Many a phrase has the English language—
I have heard but one—
Low as the laughter of the Cricket,
Loud, as the Thunder's Tongue—
Murmuring, like old Caspian Choirs,
When the Tide's a' lull—
Saying itself in new inflection—
Like a Whippoorwill—
Breaking in bright Orthography
On my simple sleep—
Thundering its Prospective—
Till I stir, and weep—
Not for the Sorrow, done me—
But the push of Joy—
Say it again, Sexton!
Hush—Only to me!
F333 (1862) 276
Dickinson returns again to a theme she introduced in “Musicians wrestle everywhere” and “The Love a Life can show Below.” In the former, she hears “the silver strife” throughout the day and speculates at what the source of the sound might be. While it suggests the music of the spheres or some heavenly chorus, Dickinson ultimately has no answer. In the latter poem, she speaks of a “diviner thing” that is hinted at in music and makes itself known on summer days and sunsets. It
…–invites – appalls – endows –
Flits – glimmers – proves – dissolves –
Returns – suggests – convicts – enchants –
Then – flings in Paradise –
Here she provides more Zen-like similes but delves into this pervasive cosmic message through the lens of language. Unlike English, where one can spin out sentence after sentence, unfolding idea after idea or chit after chat, this message has only one “phrase.” It is “Saying itself” as if in some glorious universal affirmation. Although what she hears can bring her from a deep sleep into tears, her weeping isn’t “for the Sorrow” but rather is “the push of Joy.”
Almost by definition, mystics, great poets, the holy and the enlightened, see and hear more than the rest of us. The cosmos unfolds for a rare few in the smallest manifestations of the everyday world. The rest of us may have an occasional transcendent moment but mystics come in from the desert, out from under the Bodhi tree, down from the mountain, or out of their private spaces with a wisdom that must be spoken in parable, metaphor, or through myth.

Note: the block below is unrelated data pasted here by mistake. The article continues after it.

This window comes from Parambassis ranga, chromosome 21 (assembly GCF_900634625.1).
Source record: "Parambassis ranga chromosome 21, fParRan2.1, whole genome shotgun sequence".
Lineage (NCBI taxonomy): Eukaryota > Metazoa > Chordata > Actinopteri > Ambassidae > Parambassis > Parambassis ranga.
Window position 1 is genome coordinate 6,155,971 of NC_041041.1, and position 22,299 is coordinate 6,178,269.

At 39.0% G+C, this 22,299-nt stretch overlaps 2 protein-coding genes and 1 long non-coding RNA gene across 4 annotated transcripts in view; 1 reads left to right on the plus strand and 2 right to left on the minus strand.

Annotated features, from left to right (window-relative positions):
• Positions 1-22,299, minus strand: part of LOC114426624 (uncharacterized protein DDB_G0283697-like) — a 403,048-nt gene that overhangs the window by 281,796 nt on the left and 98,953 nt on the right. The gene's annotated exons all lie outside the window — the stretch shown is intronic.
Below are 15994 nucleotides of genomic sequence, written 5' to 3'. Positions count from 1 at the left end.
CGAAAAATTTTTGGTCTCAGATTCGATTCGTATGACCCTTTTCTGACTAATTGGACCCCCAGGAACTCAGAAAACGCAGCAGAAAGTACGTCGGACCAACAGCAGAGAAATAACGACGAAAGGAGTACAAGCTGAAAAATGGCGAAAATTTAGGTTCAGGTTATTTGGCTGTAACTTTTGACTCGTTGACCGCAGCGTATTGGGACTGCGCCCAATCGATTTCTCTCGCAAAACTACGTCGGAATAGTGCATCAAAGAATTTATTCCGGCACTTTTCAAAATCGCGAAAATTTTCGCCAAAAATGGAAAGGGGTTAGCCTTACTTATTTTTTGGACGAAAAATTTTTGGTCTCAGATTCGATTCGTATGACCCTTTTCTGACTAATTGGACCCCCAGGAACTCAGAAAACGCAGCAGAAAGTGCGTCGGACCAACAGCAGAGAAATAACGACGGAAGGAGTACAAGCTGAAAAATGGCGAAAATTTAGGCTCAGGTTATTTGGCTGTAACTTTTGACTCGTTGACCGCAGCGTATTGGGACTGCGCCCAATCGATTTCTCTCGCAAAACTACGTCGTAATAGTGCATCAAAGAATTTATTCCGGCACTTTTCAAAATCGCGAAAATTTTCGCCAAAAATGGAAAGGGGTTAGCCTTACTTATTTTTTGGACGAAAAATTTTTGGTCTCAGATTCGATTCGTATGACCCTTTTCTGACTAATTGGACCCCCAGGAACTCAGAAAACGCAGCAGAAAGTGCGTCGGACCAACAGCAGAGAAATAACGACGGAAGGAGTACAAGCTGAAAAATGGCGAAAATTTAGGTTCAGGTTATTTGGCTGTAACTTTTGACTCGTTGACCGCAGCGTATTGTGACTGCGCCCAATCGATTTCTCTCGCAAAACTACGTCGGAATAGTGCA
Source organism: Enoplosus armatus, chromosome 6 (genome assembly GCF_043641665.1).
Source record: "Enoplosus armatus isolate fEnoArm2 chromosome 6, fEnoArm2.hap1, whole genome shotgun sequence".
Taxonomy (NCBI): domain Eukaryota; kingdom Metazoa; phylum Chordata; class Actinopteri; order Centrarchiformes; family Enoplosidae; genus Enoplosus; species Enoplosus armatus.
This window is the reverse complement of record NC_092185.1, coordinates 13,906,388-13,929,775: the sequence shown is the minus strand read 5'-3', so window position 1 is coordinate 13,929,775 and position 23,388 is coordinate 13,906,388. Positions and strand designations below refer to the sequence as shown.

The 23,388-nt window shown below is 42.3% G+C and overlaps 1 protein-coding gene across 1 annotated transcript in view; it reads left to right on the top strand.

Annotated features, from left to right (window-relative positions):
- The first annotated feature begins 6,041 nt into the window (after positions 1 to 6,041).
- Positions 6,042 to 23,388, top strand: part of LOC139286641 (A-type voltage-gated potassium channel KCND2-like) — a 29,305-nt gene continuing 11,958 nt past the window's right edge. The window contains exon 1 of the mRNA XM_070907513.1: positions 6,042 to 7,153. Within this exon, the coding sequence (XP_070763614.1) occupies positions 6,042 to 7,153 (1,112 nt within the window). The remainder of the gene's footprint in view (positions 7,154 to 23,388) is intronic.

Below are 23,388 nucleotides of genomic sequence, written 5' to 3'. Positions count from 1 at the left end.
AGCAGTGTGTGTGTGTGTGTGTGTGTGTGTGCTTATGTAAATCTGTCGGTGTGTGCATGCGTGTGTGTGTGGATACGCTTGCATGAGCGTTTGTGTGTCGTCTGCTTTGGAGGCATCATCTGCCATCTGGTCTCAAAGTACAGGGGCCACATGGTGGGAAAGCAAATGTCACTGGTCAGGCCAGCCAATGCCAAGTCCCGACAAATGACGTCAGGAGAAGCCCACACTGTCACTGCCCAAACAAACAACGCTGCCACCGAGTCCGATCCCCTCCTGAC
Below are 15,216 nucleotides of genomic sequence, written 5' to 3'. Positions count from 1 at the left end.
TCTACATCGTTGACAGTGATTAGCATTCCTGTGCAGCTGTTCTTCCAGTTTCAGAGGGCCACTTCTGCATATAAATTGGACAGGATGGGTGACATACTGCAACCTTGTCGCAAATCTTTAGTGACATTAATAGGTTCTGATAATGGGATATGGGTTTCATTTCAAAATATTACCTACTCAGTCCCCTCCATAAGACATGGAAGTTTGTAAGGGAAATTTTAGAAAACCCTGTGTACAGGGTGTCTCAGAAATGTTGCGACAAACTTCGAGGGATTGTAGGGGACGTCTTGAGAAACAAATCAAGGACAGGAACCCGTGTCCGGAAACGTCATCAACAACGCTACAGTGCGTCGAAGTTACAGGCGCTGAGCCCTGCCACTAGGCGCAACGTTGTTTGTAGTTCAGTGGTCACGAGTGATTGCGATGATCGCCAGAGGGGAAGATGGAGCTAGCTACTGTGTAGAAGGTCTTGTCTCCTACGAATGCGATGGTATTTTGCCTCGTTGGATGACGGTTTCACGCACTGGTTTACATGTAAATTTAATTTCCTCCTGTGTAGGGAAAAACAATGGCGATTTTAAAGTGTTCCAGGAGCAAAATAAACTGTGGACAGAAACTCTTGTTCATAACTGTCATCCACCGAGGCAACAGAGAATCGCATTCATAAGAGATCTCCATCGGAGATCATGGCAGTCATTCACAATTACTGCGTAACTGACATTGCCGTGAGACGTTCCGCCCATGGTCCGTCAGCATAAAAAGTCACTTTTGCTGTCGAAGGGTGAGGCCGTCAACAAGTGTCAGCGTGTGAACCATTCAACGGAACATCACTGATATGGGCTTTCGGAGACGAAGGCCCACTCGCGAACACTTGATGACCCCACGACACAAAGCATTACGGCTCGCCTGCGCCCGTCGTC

|Dickinson often seems attuned to the
music of the cosmos
In this poem, Dickinson hears the message of the Cosmos—or God—everywhere: from cricket calls to thunder, from the chanting waves of a great sea to the Whippoorwill whose song says its own name and thus becomes the central metaphor of the poem. A nocturnal bird, the whippoorwill breaks through her dreams in “bright Orthography.” His song continues, “Thundering its Prospective.” There are numerous meanings of “Prospective”: “potential,” “pleasurable anticipation,” “prophecy,” “innocence,” and—in a play on words—“perspective.” Dickinson, I think, means for us to read the word in all these meanings.
The song of the night bird suggests the seductive mystery of death, but also resurrection. The bird sings through the night and into the dawn of a new day. And just as death is a prelude to resurrection, the poet looks back on life and “the Sorrow, done me,” but then looks beyond it as the song brings her “the push of Joy.”
In “I can wade Grief,” Dickinson used the same phrase but in a more pedestrian situation. In that poem she notes that while she negotiates the griefs of life quite well,
the least push of Joy
Breaks up my feet—
And I tip—drunken—
The current poem is an exploration of a deeper sort of joy, one that borders on the ecstatic. Continuing with the whippoorwill metaphor, she asks the bird to “Say it again,” but quietly and “Only to me!” She appropriately refers to the bird as Sexton, for just as the sexton would tend the graveyard where the dead await resurrection, the bird tends the night and ushers in the day.
But why does she enjoin the bird to sing for her ears only? Her request would make perfect sense in an alternate reading of this poem where she is thinking of words of love from a lover. Yes, don’t tell anyone else you love me! But the lines are more opaque if, as I do, one feels the poem is getting at a cosmic affirmation. This interpretation is not without foundation: Dickinson is often in love with her own often delirious and secret joys. She tastes “a liquor never brewed,” until, tipsy, she is “Leaning against—the Sun!” She enjoys being the solitary human ear at naturalistic holy services in her orchard. She truly seems to revel in a personal mysticism as indicated in the poem “It’s like the Light” where she speaks in riddles about some divine essence manifest in nature.
But perhaps most telling is the first stanza from the next poem, “Of all the Sounds dispatched abroad,” where the first stanza says
Of all the Sounds despatched abroad
There's not a Charge to me
Like that old measure in the Boughs—
That Phraseless Melody—
The Wind does—working like a Hand--
Whose fingers comb the Sky—
Then quiver down—with tufts of tune—
Permitted Gods—and me—